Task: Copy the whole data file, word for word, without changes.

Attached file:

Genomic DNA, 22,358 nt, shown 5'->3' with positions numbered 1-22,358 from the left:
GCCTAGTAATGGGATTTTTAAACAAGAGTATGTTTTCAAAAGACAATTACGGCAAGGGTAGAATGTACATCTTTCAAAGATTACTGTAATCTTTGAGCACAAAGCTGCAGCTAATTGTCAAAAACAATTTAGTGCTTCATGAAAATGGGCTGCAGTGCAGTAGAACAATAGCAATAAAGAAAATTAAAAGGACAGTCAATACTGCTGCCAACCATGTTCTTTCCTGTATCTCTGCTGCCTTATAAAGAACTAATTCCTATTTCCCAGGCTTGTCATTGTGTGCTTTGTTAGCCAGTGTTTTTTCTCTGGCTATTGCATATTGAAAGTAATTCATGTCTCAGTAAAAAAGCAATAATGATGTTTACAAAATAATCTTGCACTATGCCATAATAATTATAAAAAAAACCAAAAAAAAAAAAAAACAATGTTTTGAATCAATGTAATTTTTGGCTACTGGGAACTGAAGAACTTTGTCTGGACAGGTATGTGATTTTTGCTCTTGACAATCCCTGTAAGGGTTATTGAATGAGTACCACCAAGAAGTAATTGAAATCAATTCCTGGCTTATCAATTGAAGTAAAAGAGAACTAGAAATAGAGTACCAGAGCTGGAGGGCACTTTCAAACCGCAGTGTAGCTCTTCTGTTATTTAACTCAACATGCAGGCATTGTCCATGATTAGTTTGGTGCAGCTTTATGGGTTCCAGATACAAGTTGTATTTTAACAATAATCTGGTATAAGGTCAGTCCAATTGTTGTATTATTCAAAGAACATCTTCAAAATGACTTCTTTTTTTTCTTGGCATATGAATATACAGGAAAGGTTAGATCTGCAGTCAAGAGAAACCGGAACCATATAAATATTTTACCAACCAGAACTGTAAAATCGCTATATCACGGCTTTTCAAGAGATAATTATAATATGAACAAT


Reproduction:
Genomic DNA, 22,358 nt, shown 5'->3' with positions numbered 1-22,358 from the left:
GCCTAGTAATGGGATTTTTAAACAAGAGTATGTTTTCAAAAGACAATTACGGCAAGGGTAGAATGTACATCTTTCAAAGATTACTGTAATCTTTGAGCACAAAGCTGCAGCTAATTGTCAAAAACAATTTAGTGCTTCATGAAAATGGGCTGCAGTGCAGTAGAACAATAGCAATAAAGAAAATTAAAAGGACAGTCAATACTGCTGCCAACCATGTTCTTTCCTGTATCTCTGCTGCCTTATAAAGAACTAATTCCTATTTCCCAGGCTTGTCATTGTGTGCTTTGTTAGCCAGTGTTTTTTCTCTGGCTATTGCATATTGAAAGTAATTCATGTCTCAGTAAAAAAGCAATAATGATGTTTACAAAATAATCTTGCACTATGCCATAATAATTATAAAAAAAACCAAAAAAAAAAAAAAACAATGTTTTGAATCAATGTAATTTTTGGCTACTGGGAACTGAAGAACTTTGTCTGGACAGGTATGTGATTTTTGCTCTTGACAATCCCTGTAAGGGTTATTGAATGAGTACCACCAAGAAGTAATTGAAATCAATTCCTGGCTTATCAATTGAAGTAAAAGAGAACTAGAAATAGAGTACCAGAGCTGGAGGGCACTTTCAAACCGCAGTGTAGCTCTTCTGTTATTTAACTCAACATGCAGGCATTGTCCATGATTAGTTTGGTGCAGCTTTATGGGTTCCAGATACAAGTTGTATTTTAACAATAATCTGGTATAAGGTCAGTCCAATTGTTGTATTATTCAAAGAACATCTTCAAAATGACTTCTTTTTTTTCTTGGCATATGAATATACAGGAAAGGTTAGATCTGCAGTCAAGAGAAACCGGAACCATATAAATATTTTACCAACCAGAACTGTAAAATCGCTATATCACGGCTTTTCAAGAGATAATTATAATATGAACAAT